# 2 Questions of Momentum and Impulse

wolfpack

## Homework Statement

Problem 1: A .145 kg baseball pitched at 40 m/s is hot on a horizontal line back to the pitcher at 52 m/s. If the contact time of the ball with the bat is 4.7e-3, calculate the magnitude of the average force acting on the ball due to the bat.

Problem 2:A billiard ball is moving at 3.1 m/s when it hits a stationary ball of the same mass. After the collision, the second ball moves at 2.4 m/s at an angle of 60.0 deg to the original line of motion, Find the magnitude and direction of the velocity of the first ball after the collision.

## Homework Equations

Problem1) Impulse= change in momentum=m(v1-v2)=F((delta t))
Problem2)p=m*v

## The Attempt at a Solution

My attempts at a solution are shown in the jpegs, with enumerated variables and equations I've tried. As for the method behind the madness, For problem one I am going off of the face that since impulse is the change is momentum, I can obtain a value from the quantifiable values for the momenta and then set the impulse equal to F delta t isolating the force in question.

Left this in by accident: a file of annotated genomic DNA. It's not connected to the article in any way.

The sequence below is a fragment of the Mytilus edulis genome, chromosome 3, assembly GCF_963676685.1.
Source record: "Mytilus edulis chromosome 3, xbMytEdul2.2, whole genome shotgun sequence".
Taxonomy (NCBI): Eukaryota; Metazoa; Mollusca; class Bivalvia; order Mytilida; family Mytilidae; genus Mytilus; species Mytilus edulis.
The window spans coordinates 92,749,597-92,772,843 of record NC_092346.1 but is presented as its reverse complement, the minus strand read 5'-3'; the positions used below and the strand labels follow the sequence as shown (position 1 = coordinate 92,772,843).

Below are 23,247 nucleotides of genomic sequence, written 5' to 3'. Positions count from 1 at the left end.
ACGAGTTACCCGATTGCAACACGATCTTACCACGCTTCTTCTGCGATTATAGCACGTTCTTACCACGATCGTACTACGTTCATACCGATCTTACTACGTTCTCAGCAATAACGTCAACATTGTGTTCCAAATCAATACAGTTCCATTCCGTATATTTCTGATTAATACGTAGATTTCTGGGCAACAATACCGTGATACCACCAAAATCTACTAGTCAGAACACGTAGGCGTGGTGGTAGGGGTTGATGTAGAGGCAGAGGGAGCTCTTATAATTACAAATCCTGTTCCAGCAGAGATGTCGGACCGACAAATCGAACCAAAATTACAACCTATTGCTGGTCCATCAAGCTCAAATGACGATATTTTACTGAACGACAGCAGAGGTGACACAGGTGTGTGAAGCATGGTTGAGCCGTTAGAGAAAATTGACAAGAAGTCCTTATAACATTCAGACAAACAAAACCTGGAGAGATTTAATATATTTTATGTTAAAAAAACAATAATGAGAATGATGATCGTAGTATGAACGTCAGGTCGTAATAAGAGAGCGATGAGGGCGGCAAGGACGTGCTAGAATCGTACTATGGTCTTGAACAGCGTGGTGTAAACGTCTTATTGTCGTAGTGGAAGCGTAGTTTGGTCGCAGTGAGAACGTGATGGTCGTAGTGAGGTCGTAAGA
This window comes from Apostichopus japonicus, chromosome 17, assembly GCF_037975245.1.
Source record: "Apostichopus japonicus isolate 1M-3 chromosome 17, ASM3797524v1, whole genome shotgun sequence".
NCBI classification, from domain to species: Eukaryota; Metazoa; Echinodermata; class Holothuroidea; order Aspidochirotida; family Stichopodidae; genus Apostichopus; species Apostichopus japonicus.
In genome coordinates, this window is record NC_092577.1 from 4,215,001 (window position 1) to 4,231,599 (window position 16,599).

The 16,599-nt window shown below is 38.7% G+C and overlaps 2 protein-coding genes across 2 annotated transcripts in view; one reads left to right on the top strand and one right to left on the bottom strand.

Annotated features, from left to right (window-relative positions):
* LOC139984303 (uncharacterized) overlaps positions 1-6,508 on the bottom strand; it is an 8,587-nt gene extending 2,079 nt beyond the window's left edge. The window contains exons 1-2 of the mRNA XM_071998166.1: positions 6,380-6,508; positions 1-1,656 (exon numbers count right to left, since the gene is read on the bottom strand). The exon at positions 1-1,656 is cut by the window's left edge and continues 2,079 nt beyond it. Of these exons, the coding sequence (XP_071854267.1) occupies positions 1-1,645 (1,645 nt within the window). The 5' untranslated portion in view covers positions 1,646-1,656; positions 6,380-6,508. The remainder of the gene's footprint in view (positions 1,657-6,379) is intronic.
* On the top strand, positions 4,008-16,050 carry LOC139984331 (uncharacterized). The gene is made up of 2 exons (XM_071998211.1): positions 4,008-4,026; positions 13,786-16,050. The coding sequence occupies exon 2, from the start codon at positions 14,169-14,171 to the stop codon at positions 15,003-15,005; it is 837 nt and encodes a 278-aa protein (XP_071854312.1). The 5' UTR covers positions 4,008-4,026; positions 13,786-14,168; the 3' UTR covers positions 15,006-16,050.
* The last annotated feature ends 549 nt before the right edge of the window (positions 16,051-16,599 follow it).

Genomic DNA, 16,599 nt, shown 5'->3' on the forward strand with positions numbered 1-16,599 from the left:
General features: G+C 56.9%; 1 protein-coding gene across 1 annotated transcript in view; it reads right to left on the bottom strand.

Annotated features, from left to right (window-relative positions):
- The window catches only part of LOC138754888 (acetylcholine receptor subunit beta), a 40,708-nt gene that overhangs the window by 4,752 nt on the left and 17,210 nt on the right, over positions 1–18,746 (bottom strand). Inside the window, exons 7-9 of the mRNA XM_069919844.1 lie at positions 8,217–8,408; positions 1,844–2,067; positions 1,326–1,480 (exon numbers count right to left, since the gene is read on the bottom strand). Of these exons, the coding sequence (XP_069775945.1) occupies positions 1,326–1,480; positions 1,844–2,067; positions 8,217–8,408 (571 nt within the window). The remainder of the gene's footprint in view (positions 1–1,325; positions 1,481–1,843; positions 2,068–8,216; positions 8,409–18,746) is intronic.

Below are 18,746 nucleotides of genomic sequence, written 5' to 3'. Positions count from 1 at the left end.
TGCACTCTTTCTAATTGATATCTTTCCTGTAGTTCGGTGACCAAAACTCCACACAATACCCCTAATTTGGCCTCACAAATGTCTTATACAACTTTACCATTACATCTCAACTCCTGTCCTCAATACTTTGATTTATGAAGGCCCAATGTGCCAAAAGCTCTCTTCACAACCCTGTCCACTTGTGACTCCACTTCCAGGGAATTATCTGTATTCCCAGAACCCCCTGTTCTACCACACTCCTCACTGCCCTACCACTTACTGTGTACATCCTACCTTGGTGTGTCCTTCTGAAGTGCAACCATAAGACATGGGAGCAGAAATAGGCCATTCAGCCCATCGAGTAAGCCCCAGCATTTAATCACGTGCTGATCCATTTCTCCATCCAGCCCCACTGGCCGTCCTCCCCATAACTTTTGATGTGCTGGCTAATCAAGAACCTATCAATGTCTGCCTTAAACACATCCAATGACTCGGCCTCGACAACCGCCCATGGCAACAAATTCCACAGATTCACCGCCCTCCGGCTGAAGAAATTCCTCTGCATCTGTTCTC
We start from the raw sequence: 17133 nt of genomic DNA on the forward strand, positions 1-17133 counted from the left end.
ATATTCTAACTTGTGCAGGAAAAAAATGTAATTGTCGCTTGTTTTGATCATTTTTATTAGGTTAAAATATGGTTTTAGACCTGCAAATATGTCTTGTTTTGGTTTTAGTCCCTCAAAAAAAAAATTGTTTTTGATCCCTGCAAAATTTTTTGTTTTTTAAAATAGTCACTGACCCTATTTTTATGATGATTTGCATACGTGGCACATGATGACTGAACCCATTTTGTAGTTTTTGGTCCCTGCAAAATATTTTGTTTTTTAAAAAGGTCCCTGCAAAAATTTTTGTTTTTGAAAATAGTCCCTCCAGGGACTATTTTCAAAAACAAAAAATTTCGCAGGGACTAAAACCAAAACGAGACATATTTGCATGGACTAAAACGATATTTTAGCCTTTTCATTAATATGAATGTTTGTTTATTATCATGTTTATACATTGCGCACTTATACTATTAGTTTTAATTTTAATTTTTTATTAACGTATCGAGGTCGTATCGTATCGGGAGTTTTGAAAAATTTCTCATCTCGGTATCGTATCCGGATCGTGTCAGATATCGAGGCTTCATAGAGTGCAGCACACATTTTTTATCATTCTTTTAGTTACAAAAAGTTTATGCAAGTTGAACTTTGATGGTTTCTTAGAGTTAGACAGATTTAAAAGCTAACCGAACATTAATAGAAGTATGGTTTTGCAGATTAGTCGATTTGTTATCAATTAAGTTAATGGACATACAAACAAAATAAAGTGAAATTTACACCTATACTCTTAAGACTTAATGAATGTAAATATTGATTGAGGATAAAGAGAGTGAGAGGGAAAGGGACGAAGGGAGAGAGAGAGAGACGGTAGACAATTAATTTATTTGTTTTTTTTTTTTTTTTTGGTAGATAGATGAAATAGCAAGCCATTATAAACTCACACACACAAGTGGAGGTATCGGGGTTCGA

For problem 2 I am going off of the conservation of momentum in a perfectly elastic collision. I know the enter of mass are uniform and masses are the same, and then I tried solving for the components of the momenta.
These questions are from the Andes OLI Learn by Doing series.

#### Attachments

• linmomentum.JPG
58.9 KB · Views: 386
• imp1.JPG
49.6 KB · Views: 367
Last edited:

Homework Helper
I can not follow your calculations, what have you got for the change of momentum in the first problem?

ehild

wolfpack
For the problem about impulse I have J=F (delta t)=delta p
F(t)=m(v2-v1)
F(4.7*10^-3)=.145(52-40)
Thus F=(.145(52-40))/(4.7*10^-3)=370.213 N
Apparently that is incorrect, but I am unsure of exactly what other equations to use with the quantities I have.

The change in momentum I got was (.145*52-.145*40)=1.74 (Kg*m)/s

Homework Helper
For the problem about impulse I have J=F (delta t)=delta p
F(t)=m(v2-v1)
F(4.7*10^-3)=.145(52-40)

You forgot that the initial and final velocities have opposite directions. If v1 is positive, v2 is negative. Think it over.

ehild

wolfpack
Ah I see what I did now, so with the revised computation the correct solution is 2838.298 N which I checked and it works. Thank you

I still have that momentum equation left for my OLI, I'm just rusty on collisions in two dimension in general. I know the resultant angles have some connection to the component angles of the momenta, but I'm really just not sure where to proceed.

Homework Helper
Find the velocity components parallel and normal to the original velocity. Apply sine and cosine of the given angle.

ehild